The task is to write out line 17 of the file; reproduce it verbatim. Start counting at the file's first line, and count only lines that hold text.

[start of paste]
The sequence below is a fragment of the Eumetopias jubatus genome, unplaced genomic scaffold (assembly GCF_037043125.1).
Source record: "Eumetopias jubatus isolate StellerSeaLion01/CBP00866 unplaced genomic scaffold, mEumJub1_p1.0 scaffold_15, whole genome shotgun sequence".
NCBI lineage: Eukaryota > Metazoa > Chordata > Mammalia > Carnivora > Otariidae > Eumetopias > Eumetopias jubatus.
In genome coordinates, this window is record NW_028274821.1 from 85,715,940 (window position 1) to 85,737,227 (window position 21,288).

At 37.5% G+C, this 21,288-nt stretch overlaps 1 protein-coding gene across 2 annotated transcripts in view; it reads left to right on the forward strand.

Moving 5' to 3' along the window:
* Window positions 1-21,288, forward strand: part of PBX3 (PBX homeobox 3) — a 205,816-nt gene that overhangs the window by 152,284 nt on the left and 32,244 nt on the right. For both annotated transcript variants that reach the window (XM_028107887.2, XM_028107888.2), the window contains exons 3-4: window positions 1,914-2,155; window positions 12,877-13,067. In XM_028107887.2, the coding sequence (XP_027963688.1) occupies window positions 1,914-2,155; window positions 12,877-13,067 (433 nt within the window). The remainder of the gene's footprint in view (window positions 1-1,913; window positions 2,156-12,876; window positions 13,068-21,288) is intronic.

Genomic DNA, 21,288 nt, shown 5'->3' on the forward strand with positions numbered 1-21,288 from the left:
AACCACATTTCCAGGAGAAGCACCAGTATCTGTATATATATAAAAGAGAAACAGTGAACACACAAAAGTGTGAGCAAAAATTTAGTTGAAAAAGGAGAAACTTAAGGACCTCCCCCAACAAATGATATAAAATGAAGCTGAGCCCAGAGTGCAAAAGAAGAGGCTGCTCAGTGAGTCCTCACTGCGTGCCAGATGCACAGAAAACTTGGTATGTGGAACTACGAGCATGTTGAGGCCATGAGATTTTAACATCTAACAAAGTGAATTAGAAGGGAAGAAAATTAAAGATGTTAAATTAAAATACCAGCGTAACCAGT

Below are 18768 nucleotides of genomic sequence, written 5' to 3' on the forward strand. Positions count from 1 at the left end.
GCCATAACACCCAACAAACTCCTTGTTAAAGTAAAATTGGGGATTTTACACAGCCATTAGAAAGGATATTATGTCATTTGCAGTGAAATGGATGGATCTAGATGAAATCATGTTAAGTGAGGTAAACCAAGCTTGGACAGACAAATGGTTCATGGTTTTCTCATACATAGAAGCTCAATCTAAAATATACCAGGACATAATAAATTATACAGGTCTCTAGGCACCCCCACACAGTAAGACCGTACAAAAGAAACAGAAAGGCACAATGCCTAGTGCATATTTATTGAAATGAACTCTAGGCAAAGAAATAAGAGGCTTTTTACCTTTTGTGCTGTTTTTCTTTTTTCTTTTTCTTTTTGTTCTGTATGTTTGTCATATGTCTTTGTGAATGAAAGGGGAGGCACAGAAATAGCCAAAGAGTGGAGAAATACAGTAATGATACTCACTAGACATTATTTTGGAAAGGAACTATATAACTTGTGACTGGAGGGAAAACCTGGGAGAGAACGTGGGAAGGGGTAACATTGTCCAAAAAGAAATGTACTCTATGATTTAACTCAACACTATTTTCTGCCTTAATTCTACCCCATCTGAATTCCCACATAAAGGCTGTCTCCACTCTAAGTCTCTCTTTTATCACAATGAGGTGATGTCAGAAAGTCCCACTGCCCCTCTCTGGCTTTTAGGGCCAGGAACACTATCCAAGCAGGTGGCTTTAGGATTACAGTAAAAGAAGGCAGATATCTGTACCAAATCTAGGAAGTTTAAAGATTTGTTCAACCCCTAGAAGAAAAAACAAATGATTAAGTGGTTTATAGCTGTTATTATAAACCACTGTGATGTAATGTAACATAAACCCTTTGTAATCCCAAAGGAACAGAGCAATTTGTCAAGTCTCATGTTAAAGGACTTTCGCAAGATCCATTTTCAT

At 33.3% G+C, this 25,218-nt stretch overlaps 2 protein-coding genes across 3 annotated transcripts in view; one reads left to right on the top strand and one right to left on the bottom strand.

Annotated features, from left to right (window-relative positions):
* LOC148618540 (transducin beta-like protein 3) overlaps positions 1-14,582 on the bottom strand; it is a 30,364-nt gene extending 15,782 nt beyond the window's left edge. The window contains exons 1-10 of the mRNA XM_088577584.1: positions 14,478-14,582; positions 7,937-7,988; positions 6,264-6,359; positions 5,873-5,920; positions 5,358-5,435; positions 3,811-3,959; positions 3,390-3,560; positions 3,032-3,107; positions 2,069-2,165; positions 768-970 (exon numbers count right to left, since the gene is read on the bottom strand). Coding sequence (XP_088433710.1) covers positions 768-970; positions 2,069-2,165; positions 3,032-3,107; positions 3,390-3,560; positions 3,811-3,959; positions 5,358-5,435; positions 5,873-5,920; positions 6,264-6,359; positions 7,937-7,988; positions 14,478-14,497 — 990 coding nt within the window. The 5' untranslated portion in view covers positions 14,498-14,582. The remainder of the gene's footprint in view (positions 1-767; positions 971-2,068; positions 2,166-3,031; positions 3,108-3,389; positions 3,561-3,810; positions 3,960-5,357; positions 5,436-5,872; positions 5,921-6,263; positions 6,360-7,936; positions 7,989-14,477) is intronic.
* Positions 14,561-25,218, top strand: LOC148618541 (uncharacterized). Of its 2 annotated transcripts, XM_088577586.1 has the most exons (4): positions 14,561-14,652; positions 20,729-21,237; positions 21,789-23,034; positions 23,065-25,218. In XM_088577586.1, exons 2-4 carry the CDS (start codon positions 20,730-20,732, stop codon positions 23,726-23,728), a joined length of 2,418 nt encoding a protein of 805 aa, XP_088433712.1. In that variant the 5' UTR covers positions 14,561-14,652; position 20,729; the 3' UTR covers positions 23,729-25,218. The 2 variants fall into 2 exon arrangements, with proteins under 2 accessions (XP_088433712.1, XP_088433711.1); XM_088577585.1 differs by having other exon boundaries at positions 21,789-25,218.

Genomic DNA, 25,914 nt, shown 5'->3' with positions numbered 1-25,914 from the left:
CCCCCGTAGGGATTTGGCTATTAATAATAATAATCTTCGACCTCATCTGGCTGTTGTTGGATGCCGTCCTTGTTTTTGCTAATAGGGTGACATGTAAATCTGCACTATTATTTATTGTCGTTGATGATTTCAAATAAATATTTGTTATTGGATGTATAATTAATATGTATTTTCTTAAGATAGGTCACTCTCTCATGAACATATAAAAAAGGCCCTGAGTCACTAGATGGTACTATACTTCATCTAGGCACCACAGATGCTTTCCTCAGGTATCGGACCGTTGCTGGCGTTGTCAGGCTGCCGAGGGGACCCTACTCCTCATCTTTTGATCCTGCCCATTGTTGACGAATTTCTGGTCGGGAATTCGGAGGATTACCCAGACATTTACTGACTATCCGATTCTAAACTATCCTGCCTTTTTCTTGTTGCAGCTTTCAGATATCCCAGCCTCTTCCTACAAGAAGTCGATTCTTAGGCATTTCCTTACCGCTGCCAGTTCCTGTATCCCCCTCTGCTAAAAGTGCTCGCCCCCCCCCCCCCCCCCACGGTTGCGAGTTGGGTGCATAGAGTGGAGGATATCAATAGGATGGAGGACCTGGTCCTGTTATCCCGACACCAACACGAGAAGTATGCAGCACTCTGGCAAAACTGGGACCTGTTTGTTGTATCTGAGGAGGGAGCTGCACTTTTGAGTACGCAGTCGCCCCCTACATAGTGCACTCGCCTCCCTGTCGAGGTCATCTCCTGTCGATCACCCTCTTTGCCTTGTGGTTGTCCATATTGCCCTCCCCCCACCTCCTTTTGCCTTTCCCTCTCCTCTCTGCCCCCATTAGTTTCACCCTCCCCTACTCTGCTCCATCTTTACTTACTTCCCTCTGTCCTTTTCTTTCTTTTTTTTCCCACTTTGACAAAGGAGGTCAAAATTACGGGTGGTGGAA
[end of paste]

CCCCCGTAGGGATTTGGCTATTAATAATAATAATCTTCGACCTCATCTGGCTGTTGTTGGATGCCGTCCTTGTTTTTGCTAATAGGGTGACATGTAAATCTGCACTATTATTTATTGTCGTTGATGATTTCAAATAAATATTTGTTATTGGATGTATAATTAATATGTATTTTCTTAAGATAGGTCACTCTCTCATGAACATATAAAAAAGGCCCTGAGTCACTAGATGGTACTATACTTCATCTAGGCACCACAGATGCTTTCCTCAGGTATCGGACCGTTGCTGGCGTTGTCAGGCTGCCGAGGGGACCCTACTCCTCATCTTTTGATCCTGCCCATTGTTGACGAATTTCTGGTCGGGAATTCGGAGGATTACCCAGACATTTACTGACTATCCGATTCTAAACTATCCTGCCTTTTTCTTGTTGCAGCTTTCAGATATCCCAGCCTCTTCCTACAAGAAGTCGATTCTTAGGCATTTCCTTACCGCTGCCAGTTCCTGTATCCCCCTCTGCTAAAAGTGCTCGCCCCCCCCCCCCCCCCCACGGTTGCGAGTTGGGTGCATAGAGTGGAGGATATCAATAGGATGGAGGACCTGGTCCTGTTATCCCGACACCAACACGAGAAGTATGCAGCACTCTGGCAAAACTGGGACCTGTTTGTTGTATCTGAGGAGGGAGCTGCACTTTTGAGTACGCAGTCGCCCCCTACATAGTGCACTCGCCTCCCTGTCGAGGTCATCTCCTGTCGATCACCCTCTTTGCCTTGTGGTTGTCCATATTGCCCTCCCCCCACCTCCTTTTGCCTTTCCCTCTCCTCTCTGCCCCCATTAGTTTCACCCTCCCCTACTCTGCTCCATCTTTACTTACTTCCCTCTGTCCTTTTCTTTCTTTTTTTTCCCACTTTGACAAAGGAGGTCAAAATTACGGGTGGTGGAA